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2018-10-10 / Columnists

Just Bill

Can We Learn Something from a Mixed Forest?
Musings from the Mind of Bill Diem

One of the many things I missed in September was a visit to the Soo Film Festival September 12 - 16. In a way, I had an entry in the festival. I had written Julia Dordel, a German filmmaker who cowrote and produced a documentary on “Intelligent Trees,” and suggested she enter her film.

The film was screened in the Soo Saturday, September 15, and the audience gave it a double prize: as the best foreign documentary feature and best documentary feature overall.

Last night I watched it again, dubbed in French, in the multi-purpose room of our village. It’s available now on a DVD, packaged with a French feature, “The Secret Life of Plants.” The upshot of both documentaries is that plants are living creatures that communicate with each other.

One point made by a forester-ecologist in British Columbia is that in a healthy forest, there is more than one kind of tree. When the forest is a monoculture—all Douglas Fir in the Pacific Northwest, for example, or red pine in the Curtis school forest—the trees don’t grow as fast or as well as they do in a mixed forest.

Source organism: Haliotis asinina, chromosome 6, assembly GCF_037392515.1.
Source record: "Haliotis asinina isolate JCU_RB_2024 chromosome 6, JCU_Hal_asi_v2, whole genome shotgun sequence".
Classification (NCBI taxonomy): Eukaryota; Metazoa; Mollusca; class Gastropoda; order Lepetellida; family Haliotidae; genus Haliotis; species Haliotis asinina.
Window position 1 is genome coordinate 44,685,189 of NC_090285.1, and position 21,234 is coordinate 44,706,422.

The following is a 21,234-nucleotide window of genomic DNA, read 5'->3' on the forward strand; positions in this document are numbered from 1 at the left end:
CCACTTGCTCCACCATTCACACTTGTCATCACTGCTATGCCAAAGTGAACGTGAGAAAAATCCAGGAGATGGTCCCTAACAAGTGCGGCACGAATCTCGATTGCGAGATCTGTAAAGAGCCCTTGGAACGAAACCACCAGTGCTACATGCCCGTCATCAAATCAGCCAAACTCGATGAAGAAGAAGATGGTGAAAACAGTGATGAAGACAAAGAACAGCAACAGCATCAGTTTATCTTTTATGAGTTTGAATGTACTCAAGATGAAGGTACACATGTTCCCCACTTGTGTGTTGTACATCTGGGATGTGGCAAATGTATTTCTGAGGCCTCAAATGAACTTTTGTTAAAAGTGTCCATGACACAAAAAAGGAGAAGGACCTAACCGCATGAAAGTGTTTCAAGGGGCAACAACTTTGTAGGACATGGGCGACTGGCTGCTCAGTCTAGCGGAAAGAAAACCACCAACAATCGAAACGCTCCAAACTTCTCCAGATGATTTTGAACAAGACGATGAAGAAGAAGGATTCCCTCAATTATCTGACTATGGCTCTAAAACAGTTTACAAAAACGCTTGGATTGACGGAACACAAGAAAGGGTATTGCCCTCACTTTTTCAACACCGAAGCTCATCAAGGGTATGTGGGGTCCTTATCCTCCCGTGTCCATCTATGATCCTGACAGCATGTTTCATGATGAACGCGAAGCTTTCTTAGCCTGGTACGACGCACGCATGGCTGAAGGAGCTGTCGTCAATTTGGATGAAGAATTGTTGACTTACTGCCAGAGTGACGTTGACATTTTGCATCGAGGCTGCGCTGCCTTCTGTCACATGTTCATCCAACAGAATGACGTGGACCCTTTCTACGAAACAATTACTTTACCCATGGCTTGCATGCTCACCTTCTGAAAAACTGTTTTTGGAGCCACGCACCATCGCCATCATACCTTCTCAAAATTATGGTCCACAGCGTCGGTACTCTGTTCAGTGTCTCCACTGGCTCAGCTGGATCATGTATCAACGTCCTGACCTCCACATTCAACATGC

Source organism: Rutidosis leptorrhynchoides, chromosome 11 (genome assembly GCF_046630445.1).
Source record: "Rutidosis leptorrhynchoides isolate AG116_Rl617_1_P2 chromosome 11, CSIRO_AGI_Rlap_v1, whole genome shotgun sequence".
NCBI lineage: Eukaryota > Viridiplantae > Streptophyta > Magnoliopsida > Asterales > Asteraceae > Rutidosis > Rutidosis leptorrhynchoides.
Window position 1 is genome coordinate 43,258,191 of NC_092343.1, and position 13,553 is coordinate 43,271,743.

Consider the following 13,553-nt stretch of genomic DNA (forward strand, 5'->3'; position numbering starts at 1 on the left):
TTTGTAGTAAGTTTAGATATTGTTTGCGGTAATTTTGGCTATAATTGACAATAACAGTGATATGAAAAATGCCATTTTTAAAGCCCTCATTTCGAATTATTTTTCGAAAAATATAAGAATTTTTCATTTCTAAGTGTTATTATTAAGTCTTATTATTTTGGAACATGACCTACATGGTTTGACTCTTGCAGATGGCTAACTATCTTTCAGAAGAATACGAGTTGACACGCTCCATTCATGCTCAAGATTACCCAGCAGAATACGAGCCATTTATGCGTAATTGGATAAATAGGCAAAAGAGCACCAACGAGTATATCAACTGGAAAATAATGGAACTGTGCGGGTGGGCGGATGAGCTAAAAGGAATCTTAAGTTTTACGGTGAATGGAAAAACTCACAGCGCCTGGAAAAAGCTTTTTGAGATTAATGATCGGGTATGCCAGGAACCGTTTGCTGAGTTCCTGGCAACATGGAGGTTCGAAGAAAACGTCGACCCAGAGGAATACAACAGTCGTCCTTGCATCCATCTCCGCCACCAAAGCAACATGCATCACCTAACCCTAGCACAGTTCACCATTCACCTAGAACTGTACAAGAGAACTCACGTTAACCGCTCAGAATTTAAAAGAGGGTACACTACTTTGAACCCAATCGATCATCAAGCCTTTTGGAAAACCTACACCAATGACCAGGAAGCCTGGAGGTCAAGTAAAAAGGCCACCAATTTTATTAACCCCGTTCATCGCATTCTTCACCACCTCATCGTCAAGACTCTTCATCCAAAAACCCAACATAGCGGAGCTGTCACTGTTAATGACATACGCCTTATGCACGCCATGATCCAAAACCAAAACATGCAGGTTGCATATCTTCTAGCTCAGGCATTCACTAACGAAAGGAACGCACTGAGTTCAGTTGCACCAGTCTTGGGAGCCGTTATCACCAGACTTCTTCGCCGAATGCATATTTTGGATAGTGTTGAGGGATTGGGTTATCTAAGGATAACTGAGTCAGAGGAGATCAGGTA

The forest creates a microclimate, and the trees help each other in ways we don’t understand yet, protecting each other from disease, drought, insect attack, etc .

Another thought was that “Maybe we humans can learn from forests.” It’s true that the German forester who has popularized the idea of intelligent trees, Peter Wohlleben, observed that while the community of the forest is more important than any individual tree, such a communist approach hasn’t worked very well among humans.

But is it possible that a mixed human culture is better than a monoculture?

The first movie I saw back in France was “BlacKkKlansman,” the Spike Lee film about a black cop in Colorado Springs who went undercover with a white cop friend to infiltrate the Ku Klux Klan and prevent a bomb attack.

One point of that movie was that racism breeds terrorism. A white supremacist drove into a demonstration in Charlottesville, VA and killed a young white woman demonstrating against hate. He used the same weapon as the Islamic terrorist in Nice, France, who drove a truck into a crowd of people celebrating Bastille Day in 2016.

Another point of Lee’s movie was that the problem of racism can be addressed from inside our society. The hero’s girlfriend believed that blacks needed to arm themselves and prepare for a revolution. The hero argued that by working within it, the town’s white police force could lose its racism, and indeed, he and his white cop friends took down the blatantly racist cop on the force.

I think America is a forest of white spruce, black spruce and red pine, Spanish moss and cherry trees, and I think our forest is stronger when it’s a mixed forest and not a collection of monocultures under the old “separate but equal” idea.

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